Ladies in Gaming: Twilight Princess's Midna
Despite being called "The Legend of Zelda," this (nearly) 30-year-old franchise isn't actually about the princess. For a long time, Hyrule's Princess Zelda existed as little more than a distressed damsel used to motivate the true hero, Link.
Those days of hostage'd Zeldas are hopefully behind us. Over time, the series and its namesake have evolved. While Zelda's female representation has been historically spotty, many of this century's installments feature excellent examples of well-written women. Twilight Princess, in particular, has been praised for this, playing a part in its wide critical acclaim.
Midna gets more development in one game than Princess Peach has gotten in three decades.
At the forefront of every review, ad, and essay for the game is the Twilight Princess herself: newcomer Midna.
Whether you love her or hate her, you can't deny she's had a huge impact on the fandom and Midna is arguably the best female character to join the series since Epona.
Into the Twilight
Midna is not known for her sweet nature. Since her first introduction to Link, she's snarky, bossy, domineering, and just plain rude. And we love it.
A lot of media, Fantasy RPGs in particular, succumb to a particularly dominant trope: the Madonna-Whore Complex. This trend falsely dichotomizes female characters as either virtuous Madonnas or, well, immoral "whores." Hyrule Warriors is a recent example, featuring the sweet and "cute" Lana contrasted against the dark (but sexified) Cia. Oh, and both are in love with Link. That's Cia's driving motivation. Lana is Madonna. Cia is the "whore."
Midna can't be pigeonholed into either category. She's not a saint, but she also isn't a seductress. It helps that her imp form can't be sexualized for most of the game, leaving plenty of room for writers to treat her as a character rather than eye candy. Because of this, Midna gets more development in one game than Princess Peach has gotten in three decades.
It's dangerous to go alone . . .
With Link playing up the strong silent type, the bulk of the narrative rests on Midna's silver tongue. It's through her interactions with other characters that we get the greatest insights into her character. While an unfortunate number of video game ladies get side-lined, fridged, and damseled to move the plot along for their male companions, Midna is front and center throughout the whole experience.
When Midna first meets Link, it's clear that she doesn't really care what happens to Hyrule. She's fighting for the Twilight Realm. Why should she care about the denizens of light that once banished her ancestors? Initially, she maintains a generally cavalier attitude while manipulating Link. Throughout their quests, their uneasy alliance evolves into a mutually beneficial partnership. By the time Zant returns to proposition the true Twilight Princess, Link throws himself into protecting her and Midna adamantly refuses to sacrifice the realm of light.
The most definitive turning point, however, is shortly after this point, when Zelda sacrifices her corporeal form to save Midna. After that, Midna no longer veils her compassion with snark. Twilight Princess does a great job of letting Midna's interactions affect her character without taking away her agency.
She also never loses her edge. The writing gives her room to evolve without destroying her original personality.
Damsels dealing out distress
Mechanically, Midna is clearly filling the support role first carved out by the fairy Navi. While both provide helpful information, Midna goes above and beyond targeting and yelling at Link to "Listen!" She's a fighter. And a powerful one at that. Because of this, she gets to be an active participant in the story, rather than a passive bystander.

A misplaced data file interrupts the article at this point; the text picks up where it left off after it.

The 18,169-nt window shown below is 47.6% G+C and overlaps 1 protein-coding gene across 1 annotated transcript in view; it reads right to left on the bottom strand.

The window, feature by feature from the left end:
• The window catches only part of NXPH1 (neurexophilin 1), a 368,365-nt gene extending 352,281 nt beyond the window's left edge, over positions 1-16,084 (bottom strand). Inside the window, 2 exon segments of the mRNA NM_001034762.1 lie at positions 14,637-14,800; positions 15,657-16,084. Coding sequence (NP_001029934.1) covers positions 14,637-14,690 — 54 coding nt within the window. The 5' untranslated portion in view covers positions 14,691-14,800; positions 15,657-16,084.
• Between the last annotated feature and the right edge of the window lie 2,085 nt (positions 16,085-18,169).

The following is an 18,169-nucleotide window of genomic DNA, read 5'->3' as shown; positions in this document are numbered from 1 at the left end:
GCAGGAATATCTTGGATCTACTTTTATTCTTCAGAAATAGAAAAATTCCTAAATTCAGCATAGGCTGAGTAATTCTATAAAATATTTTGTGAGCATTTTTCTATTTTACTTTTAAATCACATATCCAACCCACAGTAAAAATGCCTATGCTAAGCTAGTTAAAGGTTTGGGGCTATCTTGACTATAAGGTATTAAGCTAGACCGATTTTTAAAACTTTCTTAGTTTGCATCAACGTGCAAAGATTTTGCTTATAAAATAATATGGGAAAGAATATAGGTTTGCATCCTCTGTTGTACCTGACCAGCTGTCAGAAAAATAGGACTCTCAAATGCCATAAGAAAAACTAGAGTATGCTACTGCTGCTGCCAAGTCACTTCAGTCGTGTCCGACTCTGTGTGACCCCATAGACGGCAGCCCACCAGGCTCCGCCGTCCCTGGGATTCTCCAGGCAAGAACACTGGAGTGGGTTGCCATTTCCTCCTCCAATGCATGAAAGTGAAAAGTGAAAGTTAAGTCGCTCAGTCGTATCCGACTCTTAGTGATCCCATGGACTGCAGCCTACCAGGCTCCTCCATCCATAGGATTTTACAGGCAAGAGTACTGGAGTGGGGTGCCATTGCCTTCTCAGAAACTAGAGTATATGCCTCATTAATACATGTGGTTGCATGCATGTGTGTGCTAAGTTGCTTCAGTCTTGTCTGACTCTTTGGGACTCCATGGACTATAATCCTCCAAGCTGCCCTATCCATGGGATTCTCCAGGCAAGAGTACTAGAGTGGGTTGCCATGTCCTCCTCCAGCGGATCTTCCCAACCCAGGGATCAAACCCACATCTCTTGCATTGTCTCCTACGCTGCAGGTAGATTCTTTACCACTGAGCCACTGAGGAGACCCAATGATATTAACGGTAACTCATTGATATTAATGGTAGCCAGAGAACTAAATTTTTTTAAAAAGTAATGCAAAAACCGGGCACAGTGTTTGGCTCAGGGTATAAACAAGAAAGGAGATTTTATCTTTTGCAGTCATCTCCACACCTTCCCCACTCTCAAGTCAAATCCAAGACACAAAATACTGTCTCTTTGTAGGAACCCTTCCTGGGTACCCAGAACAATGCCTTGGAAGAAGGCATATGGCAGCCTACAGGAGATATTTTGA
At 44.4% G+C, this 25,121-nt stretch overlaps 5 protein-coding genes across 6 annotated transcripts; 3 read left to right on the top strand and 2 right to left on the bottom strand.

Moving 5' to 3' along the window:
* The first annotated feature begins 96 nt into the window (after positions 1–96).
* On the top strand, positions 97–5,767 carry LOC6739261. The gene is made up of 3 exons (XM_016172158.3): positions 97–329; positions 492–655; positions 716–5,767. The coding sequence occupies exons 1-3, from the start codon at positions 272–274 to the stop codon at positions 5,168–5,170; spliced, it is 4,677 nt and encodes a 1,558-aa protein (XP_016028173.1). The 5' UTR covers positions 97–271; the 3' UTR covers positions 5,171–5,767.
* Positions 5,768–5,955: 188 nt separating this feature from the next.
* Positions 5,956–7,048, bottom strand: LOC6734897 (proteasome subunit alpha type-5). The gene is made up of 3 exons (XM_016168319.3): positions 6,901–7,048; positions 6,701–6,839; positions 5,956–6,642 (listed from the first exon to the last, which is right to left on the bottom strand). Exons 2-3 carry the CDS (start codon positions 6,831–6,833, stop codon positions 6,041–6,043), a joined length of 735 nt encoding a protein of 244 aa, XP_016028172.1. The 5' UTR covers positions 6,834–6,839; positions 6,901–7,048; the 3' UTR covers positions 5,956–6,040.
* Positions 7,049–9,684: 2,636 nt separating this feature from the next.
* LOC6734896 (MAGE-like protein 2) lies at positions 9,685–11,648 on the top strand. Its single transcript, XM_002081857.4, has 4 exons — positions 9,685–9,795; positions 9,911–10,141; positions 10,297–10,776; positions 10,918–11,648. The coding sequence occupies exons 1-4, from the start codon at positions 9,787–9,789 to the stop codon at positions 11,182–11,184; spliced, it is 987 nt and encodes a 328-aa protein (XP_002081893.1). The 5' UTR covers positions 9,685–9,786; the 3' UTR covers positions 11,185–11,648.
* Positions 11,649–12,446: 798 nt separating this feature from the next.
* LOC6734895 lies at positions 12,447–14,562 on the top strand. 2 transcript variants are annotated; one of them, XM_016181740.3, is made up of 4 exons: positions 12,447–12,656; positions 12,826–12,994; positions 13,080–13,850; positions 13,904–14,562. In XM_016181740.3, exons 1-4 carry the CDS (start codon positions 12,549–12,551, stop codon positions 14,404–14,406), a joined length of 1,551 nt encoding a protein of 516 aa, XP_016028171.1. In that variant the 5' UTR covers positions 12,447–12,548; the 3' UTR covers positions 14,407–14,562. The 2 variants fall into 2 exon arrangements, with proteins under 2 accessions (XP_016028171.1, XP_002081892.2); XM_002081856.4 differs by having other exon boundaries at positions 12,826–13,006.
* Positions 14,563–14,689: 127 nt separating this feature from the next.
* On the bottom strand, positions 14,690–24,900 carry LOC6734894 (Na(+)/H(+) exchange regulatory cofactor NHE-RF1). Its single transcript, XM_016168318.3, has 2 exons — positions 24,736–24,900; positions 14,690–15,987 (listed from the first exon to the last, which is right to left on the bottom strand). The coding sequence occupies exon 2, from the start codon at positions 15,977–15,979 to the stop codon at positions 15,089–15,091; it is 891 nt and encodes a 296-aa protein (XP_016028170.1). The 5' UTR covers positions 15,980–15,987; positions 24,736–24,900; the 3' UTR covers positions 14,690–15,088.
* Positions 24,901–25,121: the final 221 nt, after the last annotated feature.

Her feelings don't detract from her abilities, they give her character more depth.
Too often "strong female characters" are really just "female characters that kick butt with no actual characterization necessary." This isn't the case with Midna. For example, after (brutally) impaling Zant, she doesn't just marvel at her own power. She feels conflicted about her actions and her ruthlessness. Her feelings don't detract from her abilities, they give her character more depth.
Midna's most sensitive moments actually only further empower her. Near the climax of the game, she unites the Fused Shadows to transform into a massive godlike monster and take on Ganondorf herself to save Link and Zelda. So let's just put that in perspective: Midna cares so much about her friends that she takes on awesome Twilight superpowers to perform a heroic sacrifice. Female characters hardly ever get to sacrifice themselves heroically! That's always the dark brooding male hero's job.
Female characters are more often sacrificed to make the male heroes even more dark and brooding. LoZ's heroes aren't even dark and brooding to start with, anyway.
And at the end of the day, Midna is ultimately driven by love. Not the annoyingly romantic kind of love (despite being ship teased with Link), but a genuine affection for her friends and her people. She's specifically cited as a better leader than Zant because she doesn't want power, she wants peace for the Twili. Her compassion isn't a limitation, it's a strength. That's the kind of hero I can get behind.
"See you later"
As always, the future of female representation in Legend of Zelda remains unclear. While we already know we won't be getting any playable women in Triforce Heroes, there are more active ladies than ever in Hyrule Warriors and I'm not giving up hope on a female Link. Hopefully, the series's next installation will remember the importance of Midna ten years down the road and deliver more leading ladies worthy of the Triforce.
The Ladies in Gaming column will be back August 21st. Until then, happy questing.